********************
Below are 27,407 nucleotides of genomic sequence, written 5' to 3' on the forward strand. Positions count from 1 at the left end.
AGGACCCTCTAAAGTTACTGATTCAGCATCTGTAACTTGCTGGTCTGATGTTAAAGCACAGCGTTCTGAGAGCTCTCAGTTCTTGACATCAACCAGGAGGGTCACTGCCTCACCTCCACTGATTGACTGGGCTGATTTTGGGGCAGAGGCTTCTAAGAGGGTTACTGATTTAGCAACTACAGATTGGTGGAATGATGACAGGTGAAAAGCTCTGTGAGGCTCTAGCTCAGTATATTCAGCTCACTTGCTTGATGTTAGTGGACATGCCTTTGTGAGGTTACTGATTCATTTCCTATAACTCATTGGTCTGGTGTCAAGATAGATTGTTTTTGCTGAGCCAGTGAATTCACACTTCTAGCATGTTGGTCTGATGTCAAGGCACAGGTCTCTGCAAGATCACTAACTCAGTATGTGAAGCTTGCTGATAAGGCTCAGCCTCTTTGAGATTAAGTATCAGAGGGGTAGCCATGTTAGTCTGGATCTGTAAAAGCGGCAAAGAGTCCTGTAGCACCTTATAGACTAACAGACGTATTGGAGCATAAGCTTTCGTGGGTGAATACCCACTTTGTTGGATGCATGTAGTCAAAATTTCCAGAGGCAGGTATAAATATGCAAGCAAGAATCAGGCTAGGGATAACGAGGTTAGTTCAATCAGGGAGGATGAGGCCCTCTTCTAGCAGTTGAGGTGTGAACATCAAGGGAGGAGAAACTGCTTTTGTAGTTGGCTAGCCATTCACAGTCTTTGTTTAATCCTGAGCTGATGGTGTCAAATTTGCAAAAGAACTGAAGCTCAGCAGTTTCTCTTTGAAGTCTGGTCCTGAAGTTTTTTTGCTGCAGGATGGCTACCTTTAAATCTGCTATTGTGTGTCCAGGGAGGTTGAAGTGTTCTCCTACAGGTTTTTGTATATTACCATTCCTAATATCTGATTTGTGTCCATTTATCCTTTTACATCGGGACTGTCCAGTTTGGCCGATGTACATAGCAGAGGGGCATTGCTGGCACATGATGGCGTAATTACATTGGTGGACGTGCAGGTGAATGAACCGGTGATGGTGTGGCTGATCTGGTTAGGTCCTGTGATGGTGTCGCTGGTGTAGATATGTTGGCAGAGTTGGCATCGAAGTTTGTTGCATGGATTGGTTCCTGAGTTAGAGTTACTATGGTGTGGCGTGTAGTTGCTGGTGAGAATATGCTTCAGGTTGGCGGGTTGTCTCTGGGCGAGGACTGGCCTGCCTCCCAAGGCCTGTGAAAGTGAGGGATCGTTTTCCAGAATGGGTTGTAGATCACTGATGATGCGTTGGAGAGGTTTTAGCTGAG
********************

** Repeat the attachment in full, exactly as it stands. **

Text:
Below are 27,407 nucleotides of genomic sequence, written 5' to 3' on the forward strand. Positions count from 1 at the left end.
AGGACCCTCTAAAGTTACTGATTCAGCATCTGTAACTTGCTGGTCTGATGTTAAAGCACAGCGTTCTGAGAGCTCTCAGTTCTTGACATCAACCAGGAGGGTCACTGCCTCACCTCCACTGATTGACTGGGCTGATTTTGGGGCAGAGGCTTCTAAGAGGGTTACTGATTTAGCAACTACAGATTGGTGGAATGATGACAGGTGAAAAGCTCTGTGAGGCTCTAGCTCAGTATATTCAGCTCACTTGCTTGATGTTAGTGGACATGCCTTTGTGAGGTTACTGATTCATTTCCTATAACTCATTGGTCTGGTGTCAAGATAGATTGTTTTTGCTGAGCCAGTGAATTCACACTTCTAGCATGTTGGTCTGATGTCAAGGCACAGGTCTCTGCAAGATCACTAACTCAGTATGTGAAGCTTGCTGATAAGGCTCAGCCTCTTTGAGATTAAGTATCAGAGGGGTAGCCATGTTAGTCTGGATCTGTAAAAGCGGCAAAGAGTCCTGTAGCACCTTATAGACTAACAGACGTATTGGAGCATAAGCTTTCGTGGGTGAATACCCACTTTGTTGGATGCATGTAGTCAAAATTTCCAGAGGCAGGTATAAATATGCAAGCAAGAATCAGGCTAGGGATAACGAGGTTAGTTCAATCAGGGAGGATGAGGCCCTCTTCTAGCAGTTGAGGTGTGAACATCAAGGGAGGAGAAACTGCTTTTGTAGTTGGCTAGCCATTCACAGTCTTTGTTTAATCCTGAGCTGATGGTGTCAAATTTGCAAAAGAACTGAAGCTCAGCAGTTTCTCTTTGAAGTCTGGTCCTGAAGTTTTTTTGCTGCAGGATGGCTACCTTTAAATCTGCTATTGTGTGTCCAGGGAGGTTGAAGTGTTCTCCTACAGGTTTTTGTATATTACCATTCCTAATATCTGATTTGTGTCCATTTATCCTTTTACATCGGGACTGTCCAGTTTGGCCGATGTACATAGCAGAGGGGCATTGCTGGCACATGATGGCGTAATTACATTGGTGGACGTGCAGGTGAATGAACCGGTGATGGTGTGGCTGATCTGGTTAGGTCCTGTGATGGTGTCGCTGGTGTAGATATGTTGGCAGAGTTGGCATCGAAGTTTGTTGCATGGATTGGTTCCTGAGTTAGAGTTACTATGGTGTGGCGTGTAGTTGCTGGTGAGAATATGCTTCAGGTTGGCGGGTTGTCTCTGGGCGAGGACTGGCCTGCCTCCCAAGGCCTGTGAAAGTGAGGGATCGTTTTCCAGAATGGGTTGTAGATCACTGATGATGCGTTGGAGAGGTTTTAGCTGAG